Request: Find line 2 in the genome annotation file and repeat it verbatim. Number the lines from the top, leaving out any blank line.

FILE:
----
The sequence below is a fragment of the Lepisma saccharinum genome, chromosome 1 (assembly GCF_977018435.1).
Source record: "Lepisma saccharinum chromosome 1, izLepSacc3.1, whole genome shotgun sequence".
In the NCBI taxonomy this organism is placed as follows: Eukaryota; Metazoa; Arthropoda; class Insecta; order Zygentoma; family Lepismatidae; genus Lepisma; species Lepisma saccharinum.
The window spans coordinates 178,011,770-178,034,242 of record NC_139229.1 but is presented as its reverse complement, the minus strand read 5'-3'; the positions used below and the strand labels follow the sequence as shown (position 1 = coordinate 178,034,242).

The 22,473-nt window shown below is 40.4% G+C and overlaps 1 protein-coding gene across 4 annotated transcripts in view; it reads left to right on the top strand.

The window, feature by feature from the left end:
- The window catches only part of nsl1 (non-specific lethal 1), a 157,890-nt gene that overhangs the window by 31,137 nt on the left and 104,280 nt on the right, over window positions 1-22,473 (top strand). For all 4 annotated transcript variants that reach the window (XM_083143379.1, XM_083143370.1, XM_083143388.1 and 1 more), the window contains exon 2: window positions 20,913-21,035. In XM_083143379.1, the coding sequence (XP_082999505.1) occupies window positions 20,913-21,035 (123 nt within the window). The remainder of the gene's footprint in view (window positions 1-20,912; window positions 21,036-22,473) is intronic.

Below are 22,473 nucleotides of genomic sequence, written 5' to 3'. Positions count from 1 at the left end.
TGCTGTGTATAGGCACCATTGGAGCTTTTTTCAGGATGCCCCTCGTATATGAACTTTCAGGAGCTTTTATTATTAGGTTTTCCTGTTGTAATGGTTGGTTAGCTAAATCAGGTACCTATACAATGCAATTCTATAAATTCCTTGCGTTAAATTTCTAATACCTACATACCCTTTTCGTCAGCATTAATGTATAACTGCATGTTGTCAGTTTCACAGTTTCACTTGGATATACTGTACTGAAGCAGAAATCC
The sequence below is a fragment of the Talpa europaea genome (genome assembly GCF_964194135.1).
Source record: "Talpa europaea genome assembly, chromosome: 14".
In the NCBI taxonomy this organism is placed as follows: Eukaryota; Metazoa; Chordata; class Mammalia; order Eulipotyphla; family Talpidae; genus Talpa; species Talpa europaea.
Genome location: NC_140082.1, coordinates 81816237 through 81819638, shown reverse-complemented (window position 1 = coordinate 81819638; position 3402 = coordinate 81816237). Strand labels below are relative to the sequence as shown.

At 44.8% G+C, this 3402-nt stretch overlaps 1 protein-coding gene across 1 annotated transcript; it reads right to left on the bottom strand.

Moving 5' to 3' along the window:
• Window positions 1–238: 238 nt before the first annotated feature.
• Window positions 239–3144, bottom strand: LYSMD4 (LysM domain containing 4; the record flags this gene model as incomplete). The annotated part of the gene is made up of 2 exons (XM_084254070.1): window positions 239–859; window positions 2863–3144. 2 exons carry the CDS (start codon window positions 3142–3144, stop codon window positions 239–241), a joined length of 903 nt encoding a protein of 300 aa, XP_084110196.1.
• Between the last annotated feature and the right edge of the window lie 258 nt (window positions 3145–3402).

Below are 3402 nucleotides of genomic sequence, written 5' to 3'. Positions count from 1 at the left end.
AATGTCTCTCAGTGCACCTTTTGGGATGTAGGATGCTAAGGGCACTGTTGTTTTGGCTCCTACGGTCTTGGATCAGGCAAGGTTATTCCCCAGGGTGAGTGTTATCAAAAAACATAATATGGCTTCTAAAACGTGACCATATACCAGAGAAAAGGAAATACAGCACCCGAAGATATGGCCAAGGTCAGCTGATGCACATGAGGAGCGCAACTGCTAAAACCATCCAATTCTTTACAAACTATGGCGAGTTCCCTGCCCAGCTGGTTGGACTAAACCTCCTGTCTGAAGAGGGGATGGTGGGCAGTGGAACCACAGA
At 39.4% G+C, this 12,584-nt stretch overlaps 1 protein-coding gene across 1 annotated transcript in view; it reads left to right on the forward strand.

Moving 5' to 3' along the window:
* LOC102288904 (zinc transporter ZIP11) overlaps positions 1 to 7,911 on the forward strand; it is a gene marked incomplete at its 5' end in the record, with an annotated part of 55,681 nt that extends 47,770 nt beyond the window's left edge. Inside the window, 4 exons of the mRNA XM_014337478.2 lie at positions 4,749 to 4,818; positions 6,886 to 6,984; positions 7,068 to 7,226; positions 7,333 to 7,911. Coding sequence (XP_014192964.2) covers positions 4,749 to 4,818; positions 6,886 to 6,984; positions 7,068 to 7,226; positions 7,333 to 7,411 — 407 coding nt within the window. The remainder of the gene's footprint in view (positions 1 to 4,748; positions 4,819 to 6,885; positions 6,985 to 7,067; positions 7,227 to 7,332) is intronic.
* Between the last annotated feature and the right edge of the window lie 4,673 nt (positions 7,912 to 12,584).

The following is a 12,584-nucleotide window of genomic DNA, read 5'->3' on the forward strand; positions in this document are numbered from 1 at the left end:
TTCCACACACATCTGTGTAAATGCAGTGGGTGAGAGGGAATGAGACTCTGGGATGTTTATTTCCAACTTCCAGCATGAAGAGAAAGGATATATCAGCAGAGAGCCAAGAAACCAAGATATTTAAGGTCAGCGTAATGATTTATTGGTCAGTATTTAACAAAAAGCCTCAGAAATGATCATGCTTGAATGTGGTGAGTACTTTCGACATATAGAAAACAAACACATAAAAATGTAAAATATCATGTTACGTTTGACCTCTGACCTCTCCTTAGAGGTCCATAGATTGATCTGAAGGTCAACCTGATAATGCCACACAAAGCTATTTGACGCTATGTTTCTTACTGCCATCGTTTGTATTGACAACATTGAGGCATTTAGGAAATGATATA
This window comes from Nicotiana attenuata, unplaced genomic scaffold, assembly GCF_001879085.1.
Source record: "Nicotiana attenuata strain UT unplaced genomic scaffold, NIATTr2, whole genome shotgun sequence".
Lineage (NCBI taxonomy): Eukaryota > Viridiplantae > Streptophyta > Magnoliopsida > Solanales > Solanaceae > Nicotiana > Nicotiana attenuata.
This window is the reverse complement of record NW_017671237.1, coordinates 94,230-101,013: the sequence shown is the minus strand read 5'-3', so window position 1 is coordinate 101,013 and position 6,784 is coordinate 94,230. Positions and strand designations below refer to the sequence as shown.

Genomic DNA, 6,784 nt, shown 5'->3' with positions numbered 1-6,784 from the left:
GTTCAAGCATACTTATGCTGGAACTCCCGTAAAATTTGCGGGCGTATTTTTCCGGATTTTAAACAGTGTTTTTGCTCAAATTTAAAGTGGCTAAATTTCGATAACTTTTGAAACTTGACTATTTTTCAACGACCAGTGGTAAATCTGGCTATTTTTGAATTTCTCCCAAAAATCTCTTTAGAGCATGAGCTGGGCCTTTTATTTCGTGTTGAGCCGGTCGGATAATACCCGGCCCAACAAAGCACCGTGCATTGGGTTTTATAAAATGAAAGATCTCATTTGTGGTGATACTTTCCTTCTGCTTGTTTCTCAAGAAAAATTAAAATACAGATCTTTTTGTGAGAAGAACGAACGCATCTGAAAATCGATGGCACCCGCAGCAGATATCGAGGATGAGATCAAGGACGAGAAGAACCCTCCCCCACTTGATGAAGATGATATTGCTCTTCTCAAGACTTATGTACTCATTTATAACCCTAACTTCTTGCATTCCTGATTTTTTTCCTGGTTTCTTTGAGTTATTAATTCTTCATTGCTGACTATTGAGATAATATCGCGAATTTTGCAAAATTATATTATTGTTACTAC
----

Source record: "Lepisma saccharinum chromosome 1, izLepSacc3.1, whole genome shotgun sequence".